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Neonatal herpes simplex virus (HSV) infection refers to any HSV infection occurring in infants within the first 28 days of life. Most infants present with symptoms within the first 2–3 weeks of life, and some cases are recognized as late as 4–6 weeks of age (rare cases recognized up until 8 weeks of age). Both HSV-1 and HSV-2 cause serious infection in the neonate. If infection is unrecognized and untreated, 50% of infants with central nervous system (CNS) HSV disease and 85% of infants with disseminated HSV infection die by 1 year of age.1 Advances in the diagnosis and treatment of neonatal HSV infection since the mid-1980s have improved the outcomes of infected infants.2 Despite advances in care, there is no evidence that the incidence of infection has decreased. Delay in diagnosis persists, and some infants who survive infection suffer devastating long-term sequelae.2




Neonatal HSV infection is an uncommon disease, but early recognition and treatment are crucial in preventing mortality and long-term morbidity. Most neonatal HSV infections are in infants born to mothers with genital HSV-1 or HSV-2 infection. The remaining cases occur in infants exposed shortly after birth to a family member or health care worker with mouth or skin HSV-1 lesions. Based on serologic data from the National Health and Nutrition Examination Survey (NHANES), it is estimated that 22% of pregnant women in the United States are HSV-2 positive, 63% are HSV-1 positive, and 13% are seropositive for both viruses.3 Non-Hispanic white women were more likely to be seronegative for HSV compared to other racial and ethnic groups. HSV-2 causes most cases of genital herpes in the United States; however, genital infections with HSV-1 are increasing, and recent studies suggested that HSV-1 has now surpassed HSV-2 as a cause of genital herpes in college-age individuals.4 Women infected with HSV-2 are more likely to have recurrent symptomatic and asymptomatic shedding of virus compared to those with HSV-1.5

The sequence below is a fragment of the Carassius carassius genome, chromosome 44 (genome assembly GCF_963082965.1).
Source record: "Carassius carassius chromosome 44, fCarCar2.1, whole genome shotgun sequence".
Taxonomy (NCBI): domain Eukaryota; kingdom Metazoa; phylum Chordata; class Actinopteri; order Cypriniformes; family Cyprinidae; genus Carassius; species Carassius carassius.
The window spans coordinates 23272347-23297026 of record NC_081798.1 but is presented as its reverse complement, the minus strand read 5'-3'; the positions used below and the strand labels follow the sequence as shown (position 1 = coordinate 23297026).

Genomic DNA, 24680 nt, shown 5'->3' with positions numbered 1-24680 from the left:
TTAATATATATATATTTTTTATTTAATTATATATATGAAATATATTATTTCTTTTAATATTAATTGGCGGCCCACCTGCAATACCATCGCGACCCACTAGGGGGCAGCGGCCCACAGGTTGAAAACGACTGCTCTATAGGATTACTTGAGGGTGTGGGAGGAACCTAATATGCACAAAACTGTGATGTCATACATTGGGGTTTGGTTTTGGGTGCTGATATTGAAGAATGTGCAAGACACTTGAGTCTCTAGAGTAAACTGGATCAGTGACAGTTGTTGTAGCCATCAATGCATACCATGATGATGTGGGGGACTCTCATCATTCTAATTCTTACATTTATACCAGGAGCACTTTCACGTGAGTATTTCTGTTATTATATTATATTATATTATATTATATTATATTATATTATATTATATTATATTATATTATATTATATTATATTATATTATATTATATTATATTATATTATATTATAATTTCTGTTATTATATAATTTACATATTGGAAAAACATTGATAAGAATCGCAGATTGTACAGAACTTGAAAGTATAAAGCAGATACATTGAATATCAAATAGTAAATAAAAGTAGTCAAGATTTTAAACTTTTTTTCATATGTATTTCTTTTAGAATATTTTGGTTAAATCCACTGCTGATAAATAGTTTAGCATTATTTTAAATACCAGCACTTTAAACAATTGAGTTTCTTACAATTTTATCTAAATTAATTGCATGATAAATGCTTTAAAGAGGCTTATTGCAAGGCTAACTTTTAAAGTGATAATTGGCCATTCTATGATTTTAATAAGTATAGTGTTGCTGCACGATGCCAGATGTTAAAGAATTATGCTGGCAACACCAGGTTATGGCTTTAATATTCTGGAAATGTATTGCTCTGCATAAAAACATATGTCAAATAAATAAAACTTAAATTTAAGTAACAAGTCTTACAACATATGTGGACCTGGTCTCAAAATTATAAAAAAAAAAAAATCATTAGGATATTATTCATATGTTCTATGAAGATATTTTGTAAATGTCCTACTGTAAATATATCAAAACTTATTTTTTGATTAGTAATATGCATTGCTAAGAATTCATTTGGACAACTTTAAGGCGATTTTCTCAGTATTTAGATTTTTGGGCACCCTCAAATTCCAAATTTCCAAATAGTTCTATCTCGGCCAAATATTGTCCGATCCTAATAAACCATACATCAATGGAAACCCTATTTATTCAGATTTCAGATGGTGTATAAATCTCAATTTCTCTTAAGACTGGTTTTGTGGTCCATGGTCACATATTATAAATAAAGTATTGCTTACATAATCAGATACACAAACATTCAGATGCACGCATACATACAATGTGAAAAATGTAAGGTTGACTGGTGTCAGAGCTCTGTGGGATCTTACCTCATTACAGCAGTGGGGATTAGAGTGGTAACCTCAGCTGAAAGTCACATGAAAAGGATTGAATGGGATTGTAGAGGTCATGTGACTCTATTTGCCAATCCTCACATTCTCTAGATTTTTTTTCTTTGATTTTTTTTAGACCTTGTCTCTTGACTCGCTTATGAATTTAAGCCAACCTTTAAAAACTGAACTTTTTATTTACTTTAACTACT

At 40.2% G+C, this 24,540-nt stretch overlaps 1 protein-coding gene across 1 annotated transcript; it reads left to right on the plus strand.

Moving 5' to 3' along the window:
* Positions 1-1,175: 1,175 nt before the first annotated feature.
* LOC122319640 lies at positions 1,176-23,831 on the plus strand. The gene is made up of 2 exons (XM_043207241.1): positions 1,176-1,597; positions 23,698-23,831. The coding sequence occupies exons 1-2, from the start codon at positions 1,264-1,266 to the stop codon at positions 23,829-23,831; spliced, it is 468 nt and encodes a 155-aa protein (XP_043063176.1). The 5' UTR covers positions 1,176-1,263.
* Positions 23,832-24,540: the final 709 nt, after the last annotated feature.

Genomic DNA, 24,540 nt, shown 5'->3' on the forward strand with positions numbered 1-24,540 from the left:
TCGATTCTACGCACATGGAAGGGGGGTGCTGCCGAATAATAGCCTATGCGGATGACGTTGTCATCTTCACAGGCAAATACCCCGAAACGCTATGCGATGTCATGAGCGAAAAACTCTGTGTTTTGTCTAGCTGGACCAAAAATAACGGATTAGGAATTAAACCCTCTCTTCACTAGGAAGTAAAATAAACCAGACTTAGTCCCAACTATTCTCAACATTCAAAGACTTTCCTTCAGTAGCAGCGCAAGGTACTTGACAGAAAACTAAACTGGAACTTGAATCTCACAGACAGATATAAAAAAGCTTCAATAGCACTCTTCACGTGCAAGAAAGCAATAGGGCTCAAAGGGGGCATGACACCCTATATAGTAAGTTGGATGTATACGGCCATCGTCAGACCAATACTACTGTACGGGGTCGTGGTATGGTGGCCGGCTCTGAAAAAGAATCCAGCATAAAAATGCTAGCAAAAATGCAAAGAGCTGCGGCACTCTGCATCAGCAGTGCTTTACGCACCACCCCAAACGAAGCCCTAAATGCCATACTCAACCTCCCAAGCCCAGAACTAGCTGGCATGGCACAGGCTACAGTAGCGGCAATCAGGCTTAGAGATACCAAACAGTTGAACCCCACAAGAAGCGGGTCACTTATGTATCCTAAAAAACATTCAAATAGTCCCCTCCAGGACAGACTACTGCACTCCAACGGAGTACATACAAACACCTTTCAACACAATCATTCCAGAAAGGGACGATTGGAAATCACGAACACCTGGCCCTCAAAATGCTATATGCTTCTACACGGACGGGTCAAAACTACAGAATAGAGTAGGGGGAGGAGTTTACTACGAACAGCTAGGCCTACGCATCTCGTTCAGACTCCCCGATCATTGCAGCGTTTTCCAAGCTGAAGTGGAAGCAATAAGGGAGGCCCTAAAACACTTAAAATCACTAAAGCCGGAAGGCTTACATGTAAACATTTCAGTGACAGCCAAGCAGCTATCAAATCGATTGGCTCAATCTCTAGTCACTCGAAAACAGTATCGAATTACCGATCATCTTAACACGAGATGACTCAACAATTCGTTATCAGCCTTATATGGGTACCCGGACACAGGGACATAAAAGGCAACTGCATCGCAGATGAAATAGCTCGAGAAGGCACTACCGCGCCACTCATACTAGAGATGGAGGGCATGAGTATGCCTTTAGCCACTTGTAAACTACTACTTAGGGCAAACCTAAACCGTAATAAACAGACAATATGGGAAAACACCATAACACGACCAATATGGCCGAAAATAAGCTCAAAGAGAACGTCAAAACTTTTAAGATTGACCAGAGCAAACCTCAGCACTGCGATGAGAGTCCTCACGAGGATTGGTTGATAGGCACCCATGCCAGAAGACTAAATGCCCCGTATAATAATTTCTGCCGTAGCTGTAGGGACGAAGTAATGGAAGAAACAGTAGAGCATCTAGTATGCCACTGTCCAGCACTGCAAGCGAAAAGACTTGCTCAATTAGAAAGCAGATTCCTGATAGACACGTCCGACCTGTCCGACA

Most persons (70%–80%) with genital HSV have no symptoms; therefore, a history of no lesions during pregnancy does not rule out risk for neonatal HSV infection (Table 55-1). Some women with primary infection or recurrent disease have only nonspecific symptoms, such as fever or genital burning with urination that is mistaken for a urinary tract infection. Recurrence of genital herpes during pregnancy is common. Asymptomatic reactivation of genital HSV associated with short episodes of viral shedding and rapid clearance of virus likely occurs more frequently than previously thought.6

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Table 55-1Fiction and Fact Regarding Neonatal Herpes Simplex Virus (HSV) Infectiona

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